See, I never read the whole book. I know this is probably not a new thing for college students, but I found it terribly depressing and I was going through some weird shit at the time myself (the date: 11/27/95), so "terribly depressing" novels weren't really anything I wanted to immerse myself in. Thus, I decided to read the beginning, and then the end. The end sees Martin Eden, after seriously the WORST LIFE EVER, throw himself overboard and drown. Not very uplifting, but I was pretty uplifted that I figured that out before I started writing the paper. Upon returning our writings, John Coffey/Coffee let us know that he could tell who actually read the book and who didn't and graded accordingly. Those who found the ending of the book to be "inspiring," were given a lower grade, as they obviously did not read the book to its conclusion. I don't remember my exact grade, but I remember doing well and getting a pretty good grade in the class. So, my advice to all the students out there? If you're gonna cheat, win!
And to my loyal readers, I give you "The Garden of Eden," a short paper I wrote after reading half (if that) of the book. By the by, be sure to take note of how down-trodden I really was in late 1995, my diabetes year. You think I'm a dick now...
THE GARDEN OF EDEN
The life of a man named Martin Eden came full circle. At the beginning of the story, Martin Eden was a young, surly, man of the sea, a man with little culture and education, except for what life had taught him. Then, he met a woman.
There are not too many things in this world that will change a man's life, but one of them is certainly a woman. Martin became enraptured by Ruth so much that he attempted every method he could think of to better himself and bring himself up to her level. Although, most men refuse to admit it, we would all do the same if we were put in Martin's shoes. Love has a way of blinding people that way.
Martin began reading and writing, hoping that he could win Ruth's heart by having something in common with her. He changed who he was in order to win the love of a woman. It is essentially the classic formula of a star-crossed romance. Very few people can say that they have not been through something like this at least once in their lives.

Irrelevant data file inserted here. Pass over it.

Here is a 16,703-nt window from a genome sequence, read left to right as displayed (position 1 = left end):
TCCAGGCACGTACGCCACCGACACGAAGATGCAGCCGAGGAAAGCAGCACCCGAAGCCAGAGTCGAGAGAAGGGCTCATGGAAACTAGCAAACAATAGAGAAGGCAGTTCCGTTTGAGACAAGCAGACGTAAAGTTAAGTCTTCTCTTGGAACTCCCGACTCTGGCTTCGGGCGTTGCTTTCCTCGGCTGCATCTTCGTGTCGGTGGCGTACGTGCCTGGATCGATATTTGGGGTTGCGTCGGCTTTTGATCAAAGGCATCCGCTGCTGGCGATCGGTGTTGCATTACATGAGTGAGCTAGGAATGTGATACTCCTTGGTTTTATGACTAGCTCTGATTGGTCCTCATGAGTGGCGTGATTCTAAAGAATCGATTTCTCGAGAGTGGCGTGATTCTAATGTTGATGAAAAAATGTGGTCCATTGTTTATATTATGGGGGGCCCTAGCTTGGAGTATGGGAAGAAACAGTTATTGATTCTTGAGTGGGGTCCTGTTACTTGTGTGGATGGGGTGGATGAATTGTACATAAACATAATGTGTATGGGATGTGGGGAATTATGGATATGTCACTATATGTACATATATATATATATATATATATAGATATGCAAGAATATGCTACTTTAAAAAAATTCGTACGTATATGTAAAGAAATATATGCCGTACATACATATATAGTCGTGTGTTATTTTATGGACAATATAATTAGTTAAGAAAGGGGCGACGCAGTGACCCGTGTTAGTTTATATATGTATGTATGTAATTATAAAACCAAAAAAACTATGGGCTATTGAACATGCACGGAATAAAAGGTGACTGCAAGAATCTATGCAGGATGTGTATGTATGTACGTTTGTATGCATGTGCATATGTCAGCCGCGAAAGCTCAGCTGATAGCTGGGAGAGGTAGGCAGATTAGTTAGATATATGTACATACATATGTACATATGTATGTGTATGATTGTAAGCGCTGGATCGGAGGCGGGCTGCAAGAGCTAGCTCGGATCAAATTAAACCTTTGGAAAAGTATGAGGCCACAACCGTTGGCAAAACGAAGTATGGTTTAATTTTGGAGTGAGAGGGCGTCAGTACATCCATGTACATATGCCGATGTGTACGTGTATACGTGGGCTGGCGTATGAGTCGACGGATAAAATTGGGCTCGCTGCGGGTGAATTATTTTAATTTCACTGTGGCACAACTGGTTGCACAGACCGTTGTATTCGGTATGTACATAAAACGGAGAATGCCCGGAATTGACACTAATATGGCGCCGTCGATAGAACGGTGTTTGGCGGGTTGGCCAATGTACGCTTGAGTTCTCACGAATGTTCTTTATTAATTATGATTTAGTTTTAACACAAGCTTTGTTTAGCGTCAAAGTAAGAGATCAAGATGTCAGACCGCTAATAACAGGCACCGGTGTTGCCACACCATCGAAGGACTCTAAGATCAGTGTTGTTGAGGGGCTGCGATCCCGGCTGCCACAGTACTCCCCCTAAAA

Truly, there is a piece of Martin Eden in every man. We struggle to achieve our goals, whether those goals are love, wealth, fame, success, or just making it through every day without killing ourselves. We battle to win the game of life, and it is a difficult battle because life is a hard game to win. It takes persistence and patience at the same time. Once we finally reach the pinnacle and achieve our goal, then we realize that old truism "The grass is always greener on the other side of the fence," even in the Garden of Eden.
Happiness is fleeting for Martin Eden. By the end of the story, even though he is getting mail from publishers and editors, Martin has grown so cold and cynical that he has developed a deep disliking for people. In a way, he had won the game of life, but it was a Pyrrhic victory. This is the Martin Eden that most people, myself included, can identify with. When life has worn on a person so much, it is hard for them to greet everyday with a smile, even when they have seen their dreams to fruition. The harsh realization that today is going to be just like yesterday, and tomorrow will be exactly the same, is simply too much to handle. Remember, when Alexander saw the breadth of his domain he wept, for there were no more worlds to conquer.
A perfect example of the changes that Martin Eden went through was the fact that when he was trying to educate himself so he could win Ruth's heart, he detested sleep. It was a waste of time, time that could be better spent reading or writing. By the end, sleep was all Martin ever did. It was an escape from the world that he despised. At the very end of the story, Martin opted for the eternal sleep, instead of living the miserable life that he had been living. Martin had grown to hate everyone, even himself.
The cruelest irony is that Martin seemed happiest just before his life ended. He sat in his stateroom and read a passage by Swinburne, the same author that he had encountered the first night he met his beloved Ruth, and he was moved by it so much that he decided that death was the only solution, the only way to win the game. And what better way for a born and bred seaman to meet his demise than at sea. That one passage made Martin feel better than he had felt in a long time, because it gave him the impetus to kill himself.
This is where Martin Eden differs from most other sane people. Most sane people do not see suicide as a solution. Most see suicide as a sign of quitting. When it gets a little too hot in the kitchen, suicide is nothing more than the easy way out. Martin Eden saw it as the only way out.
We should all learn from Martin Eden's mistake. We can all learn a valuable lesson from him. The lesson is that with hard work and dedication, you can sometimes find a way to win the difficult game called life, even though the odds are against you. We can learn from his mistake of ending his own life. Suicide is never the answer, no matter how much the deck has been stacked against you. Life goes in cycles, and eventually it will get better, no matter how rotten it seems now. That was the advice that Martin Eden should have heeded, instead of a poem about death by Swinburne. It may have saved his life, and prevented him from leaving his own personal Garden of Eden.